Medicine has always been a calling card for the city of Rochester, Minnesota—or at least since Dr. William Worrall Mayo settled there in 1863. The foundation that bears his name is now the state’s largest employer, sustaining nearly 33,000 jobs throughout Minnesota and beckoning more than 2.5 million visitors to Rochester each year.
Now, an ambitious master plan led by Perkins Eastman aims to help the Mayo Clinic sustain that economic engine over the next two decades by investing in medical and municipal amenities alike.
Mayo and private developers plan to pour $6.5 billion into the so-called Destination Medical Center plan over the next 20 years.
The challenge will be in preserving Rochester’s small town charm while supercharging medical tourism and potentially doubling the population of Minnesota’s third largest city.
The resulting plan is organized around six new districts spread across 550 acres: It calls for a revamped downtown waterfront along the Zumbro River; an ice-skating rink at the foot of Pelli Clarke Pelli’s Gonda Building; an urban office park for biotech companies dubbed “Discovery Square”; and potentially a new rail connection to the Twin Cities, 90 miles to Rochester’s north.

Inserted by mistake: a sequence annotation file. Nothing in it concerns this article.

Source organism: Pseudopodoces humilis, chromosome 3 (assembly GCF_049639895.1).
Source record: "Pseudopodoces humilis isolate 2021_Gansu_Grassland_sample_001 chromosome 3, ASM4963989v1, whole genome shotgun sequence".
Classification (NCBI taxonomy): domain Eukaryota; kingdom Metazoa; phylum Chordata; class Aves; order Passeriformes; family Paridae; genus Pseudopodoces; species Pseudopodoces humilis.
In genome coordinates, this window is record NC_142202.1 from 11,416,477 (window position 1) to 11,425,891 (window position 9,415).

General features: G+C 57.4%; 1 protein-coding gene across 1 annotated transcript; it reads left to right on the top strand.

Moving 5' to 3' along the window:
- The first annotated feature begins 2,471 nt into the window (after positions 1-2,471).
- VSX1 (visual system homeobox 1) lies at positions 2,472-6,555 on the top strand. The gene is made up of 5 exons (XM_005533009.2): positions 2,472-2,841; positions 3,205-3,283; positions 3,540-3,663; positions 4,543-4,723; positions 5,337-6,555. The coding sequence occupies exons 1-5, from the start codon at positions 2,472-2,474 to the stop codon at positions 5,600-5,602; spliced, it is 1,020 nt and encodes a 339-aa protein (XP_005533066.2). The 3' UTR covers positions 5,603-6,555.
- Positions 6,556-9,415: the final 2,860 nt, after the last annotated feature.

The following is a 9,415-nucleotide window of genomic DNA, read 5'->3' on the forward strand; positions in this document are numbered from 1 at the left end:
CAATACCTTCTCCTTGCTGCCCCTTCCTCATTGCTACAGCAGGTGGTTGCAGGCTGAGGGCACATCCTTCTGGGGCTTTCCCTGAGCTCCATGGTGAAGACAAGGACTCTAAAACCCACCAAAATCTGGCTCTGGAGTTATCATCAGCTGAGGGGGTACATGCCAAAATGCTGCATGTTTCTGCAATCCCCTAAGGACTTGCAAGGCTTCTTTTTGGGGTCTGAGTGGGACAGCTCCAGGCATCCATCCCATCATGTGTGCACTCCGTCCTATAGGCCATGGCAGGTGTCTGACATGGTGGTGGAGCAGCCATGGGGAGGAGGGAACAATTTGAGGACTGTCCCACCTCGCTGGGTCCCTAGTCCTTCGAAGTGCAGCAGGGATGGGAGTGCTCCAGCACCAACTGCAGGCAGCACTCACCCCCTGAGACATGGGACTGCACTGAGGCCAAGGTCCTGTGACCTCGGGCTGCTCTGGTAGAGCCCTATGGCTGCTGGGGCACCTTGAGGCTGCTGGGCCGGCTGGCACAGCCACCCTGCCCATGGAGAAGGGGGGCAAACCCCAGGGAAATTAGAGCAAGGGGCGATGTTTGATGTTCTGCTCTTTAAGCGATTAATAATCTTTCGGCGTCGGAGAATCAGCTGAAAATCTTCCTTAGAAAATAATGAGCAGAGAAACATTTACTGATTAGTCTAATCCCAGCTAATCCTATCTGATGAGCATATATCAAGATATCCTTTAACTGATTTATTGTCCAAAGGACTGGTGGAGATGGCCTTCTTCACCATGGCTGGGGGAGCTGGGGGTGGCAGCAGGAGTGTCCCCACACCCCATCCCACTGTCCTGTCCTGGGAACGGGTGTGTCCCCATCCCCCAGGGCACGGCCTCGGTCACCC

This kind of investment could presage an explosion of new housing, hotels, and commercial space—as well as new high-tech medical facilities from Mayo.
But Perkins Eastman’s Peter Cavaluzzi said the plan’s emphasis on public spaces and walkability maintains the “hometown healthcare nature of Rochester.”